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France rejects Google’s ‘right to be forgotten’ appeal, says compliance must be global

France rejects Google’s ‘right to be forgotten’ appeal, says compliance must be global
French data privacy regulator, CNIL, has turned down Google’s appeal against removing data on a global level from search engine results falling under the ‘right to be forgotten’ adopted in Europe.

The EU’s ‘right to be forgotten’ (RTBF) allows citizens to demand search engines delete links to pages that appear when searching their name if the information they contain is incorrect, outdated, irrelevant or damaging.

Google established a form where people can request removals after the European Court of Justice ruling in May 2014.
The US tech giant has revived 320,000 RTBF requests since then and fulfilled around 40 percent of them.

However, it has only removed links on Google.fr and other European versions of its sites, leaving the information, which is still available outside the EU, easily obtainable.

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In June, the French regulator, the Commission Nationale de l’Informatique et des Libertés (CNIL), ordered the US company to delist search results affected by RTBF requests from all its websites, including Google.com.

The following month, Google filed an informal appeal to CNIL President Isabelle Falque-Pierrotin, stating that the ruling didn’t comply with the public’s right to information, was a form of censorship, and could have “serious chilling effects on the web.”

“While the right to be forgotten may now be the law in Europe, it is not the law globally,” it stressed.

On Monday, the French regulator officially rejected Google’s appeal, finding the company’s arguments unconvincing.

“The President of the CNIL rejects Google’s informal appeal against the formal notice requesting it to apply delisting on all of the search engine’s domain names,” the watchdog said.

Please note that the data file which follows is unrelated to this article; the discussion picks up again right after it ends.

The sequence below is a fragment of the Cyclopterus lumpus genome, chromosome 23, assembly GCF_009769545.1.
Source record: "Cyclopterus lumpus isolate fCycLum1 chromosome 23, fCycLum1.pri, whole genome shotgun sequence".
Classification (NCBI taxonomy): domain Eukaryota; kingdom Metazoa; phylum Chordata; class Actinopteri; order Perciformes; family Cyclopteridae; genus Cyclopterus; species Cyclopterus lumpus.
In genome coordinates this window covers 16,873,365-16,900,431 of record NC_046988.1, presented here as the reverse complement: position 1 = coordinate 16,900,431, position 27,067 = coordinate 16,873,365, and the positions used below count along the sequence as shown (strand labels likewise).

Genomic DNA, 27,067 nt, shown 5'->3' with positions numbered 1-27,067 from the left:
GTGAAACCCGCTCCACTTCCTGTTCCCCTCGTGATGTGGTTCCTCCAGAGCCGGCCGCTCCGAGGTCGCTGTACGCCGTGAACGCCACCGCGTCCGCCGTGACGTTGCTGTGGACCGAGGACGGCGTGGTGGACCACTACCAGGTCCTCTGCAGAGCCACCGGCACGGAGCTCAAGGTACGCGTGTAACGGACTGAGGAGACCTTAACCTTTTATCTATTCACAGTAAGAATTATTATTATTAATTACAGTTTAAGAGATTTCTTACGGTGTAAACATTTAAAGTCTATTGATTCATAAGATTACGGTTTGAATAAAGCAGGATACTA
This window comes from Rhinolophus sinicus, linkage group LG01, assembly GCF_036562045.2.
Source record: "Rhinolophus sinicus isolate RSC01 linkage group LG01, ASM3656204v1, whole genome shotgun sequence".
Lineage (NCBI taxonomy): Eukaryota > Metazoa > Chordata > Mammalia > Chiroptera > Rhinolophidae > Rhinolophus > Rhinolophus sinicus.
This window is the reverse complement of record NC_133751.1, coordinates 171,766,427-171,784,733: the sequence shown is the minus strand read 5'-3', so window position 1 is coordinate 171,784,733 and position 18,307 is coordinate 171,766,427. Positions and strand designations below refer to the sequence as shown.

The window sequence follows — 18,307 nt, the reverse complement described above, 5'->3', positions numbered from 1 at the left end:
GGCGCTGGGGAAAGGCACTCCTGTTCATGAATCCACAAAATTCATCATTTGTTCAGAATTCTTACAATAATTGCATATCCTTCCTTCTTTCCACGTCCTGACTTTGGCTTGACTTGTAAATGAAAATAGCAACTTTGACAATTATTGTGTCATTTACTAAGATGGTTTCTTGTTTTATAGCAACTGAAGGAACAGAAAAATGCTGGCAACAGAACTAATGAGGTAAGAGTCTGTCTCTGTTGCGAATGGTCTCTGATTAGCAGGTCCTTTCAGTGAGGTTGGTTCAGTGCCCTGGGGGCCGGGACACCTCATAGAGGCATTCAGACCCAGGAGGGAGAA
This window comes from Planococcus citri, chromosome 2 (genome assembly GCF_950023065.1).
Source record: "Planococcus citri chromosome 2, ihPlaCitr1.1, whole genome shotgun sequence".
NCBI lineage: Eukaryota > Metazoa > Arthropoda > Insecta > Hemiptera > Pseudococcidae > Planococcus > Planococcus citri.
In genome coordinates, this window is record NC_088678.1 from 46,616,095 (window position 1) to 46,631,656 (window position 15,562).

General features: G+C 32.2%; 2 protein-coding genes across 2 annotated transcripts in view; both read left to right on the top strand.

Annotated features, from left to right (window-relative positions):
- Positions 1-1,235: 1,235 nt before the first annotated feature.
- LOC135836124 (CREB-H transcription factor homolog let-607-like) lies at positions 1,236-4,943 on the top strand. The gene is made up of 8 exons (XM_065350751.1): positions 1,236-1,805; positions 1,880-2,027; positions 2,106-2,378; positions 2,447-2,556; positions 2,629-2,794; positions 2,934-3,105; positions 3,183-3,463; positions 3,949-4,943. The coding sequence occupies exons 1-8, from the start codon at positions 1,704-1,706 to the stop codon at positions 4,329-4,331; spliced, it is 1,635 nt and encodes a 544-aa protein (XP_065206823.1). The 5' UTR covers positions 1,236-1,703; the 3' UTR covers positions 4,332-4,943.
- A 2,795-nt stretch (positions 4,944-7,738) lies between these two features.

“Contrary to what Google has stated, this decision does not show any willingness on the part of the CNIL to apply French law extraterritorially. It simply requests full observance of European legislation by non-European players offering their services in Europe,” the statement stressed.

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Google must immediately comply with the decision and start removing RTBF information concerning French citizens from all of its websites, a CNIL spokesman said, as cited by Reuters.

If the company refuses, the regulator has promised to come up with a set of sanctions within the next two month. They could include fines amounting up to 150,000 euros ($169,000), and 300,000 euros for repeat offences.

French law provides Google with no avenue to legally appeal the watchdog’s decision at this stage.

However, it will later be able to challenge the fines, if imposed, with the Supreme Court for Administrative Justice, or the Council of the State.

In reaction to the decision, Google stressed that it had been working hard to implement the right to be forgotten ruling “thoughtfully and comprehensively in Europe,” and plans to continue its efforts to do so.

“But as a matter of principle, we respectfully disagree with the idea that a single national Data Protection Authority should determine which webpages people in other countries can access via search engines,” the company spokesman said.